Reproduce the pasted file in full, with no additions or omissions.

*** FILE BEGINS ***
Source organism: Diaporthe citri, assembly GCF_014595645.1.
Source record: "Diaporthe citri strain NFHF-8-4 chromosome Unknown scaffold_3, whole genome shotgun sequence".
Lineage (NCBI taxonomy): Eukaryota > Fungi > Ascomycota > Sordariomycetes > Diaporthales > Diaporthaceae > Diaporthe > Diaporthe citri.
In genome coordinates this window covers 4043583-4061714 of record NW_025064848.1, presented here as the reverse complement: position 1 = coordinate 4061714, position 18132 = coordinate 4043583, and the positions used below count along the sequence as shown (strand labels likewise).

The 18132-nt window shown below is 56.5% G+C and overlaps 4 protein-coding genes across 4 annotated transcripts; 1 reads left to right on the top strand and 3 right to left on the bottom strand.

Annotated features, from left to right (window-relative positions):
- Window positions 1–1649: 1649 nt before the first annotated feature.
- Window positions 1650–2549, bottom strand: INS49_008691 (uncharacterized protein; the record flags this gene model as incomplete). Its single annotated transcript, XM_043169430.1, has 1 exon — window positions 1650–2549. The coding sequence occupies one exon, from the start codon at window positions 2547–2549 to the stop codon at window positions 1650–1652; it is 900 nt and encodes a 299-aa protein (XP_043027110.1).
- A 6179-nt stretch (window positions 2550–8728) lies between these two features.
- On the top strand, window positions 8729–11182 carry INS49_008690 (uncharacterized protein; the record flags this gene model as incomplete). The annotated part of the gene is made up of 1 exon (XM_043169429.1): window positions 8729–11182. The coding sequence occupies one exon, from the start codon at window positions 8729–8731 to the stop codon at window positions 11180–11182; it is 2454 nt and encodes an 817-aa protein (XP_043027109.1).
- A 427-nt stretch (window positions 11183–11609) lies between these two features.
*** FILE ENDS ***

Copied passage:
Source organism: Diaporthe citri, assembly GCF_014595645.1.
Source record: "Diaporthe citri strain NFHF-8-4 chromosome Unknown scaffold_3, whole genome shotgun sequence".
Lineage (NCBI taxonomy): Eukaryota > Fungi > Ascomycota > Sordariomycetes > Diaporthales > Diaporthaceae > Diaporthe > Diaporthe citri.
In genome coordinates this window covers 4043583-4061714 of record NW_025064848.1, presented here as the reverse complement: position 1 = coordinate 4061714, position 18132 = coordinate 4043583, and the positions used below count along the sequence as shown (strand labels likewise).

The 18132-nt window shown below is 56.5% G+C and overlaps 4 protein-coding genes across 4 annotated transcripts; 1 reads left to right on the top strand and 3 right to left on the bottom strand.

Annotated features, from left to right (window-relative positions):
- Window positions 1–1649: 1649 nt before the first annotated feature.
- Window positions 1650–2549, bottom strand: INS49_008691 (uncharacterized protein; the record flags this gene model as incomplete). Its single annotated transcript, XM_043169430.1, has 1 exon — window positions 1650–2549. The coding sequence occupies one exon, from the start codon at window positions 2547–2549 to the stop codon at window positions 1650–1652; it is 900 nt and encodes a 299-aa protein (XP_043027110.1).
- A 6179-nt stretch (window positions 2550–8728) lies between these two features.
- On the top strand, window positions 8729–11182 carry INS49_008690 (uncharacterized protein; the record flags this gene model as incomplete). The annotated part of the gene is made up of 1 exon (XM_043169429.1): window positions 8729–11182. The coding sequence occupies one exon, from the start codon at window positions 8729–8731 to the stop codon at window positions 11180–11182; it is 2454 nt and encodes an 817-aa protein (XP_043027109.1).
- A 427-nt stretch (window positions 11183–11609) lies between these two features.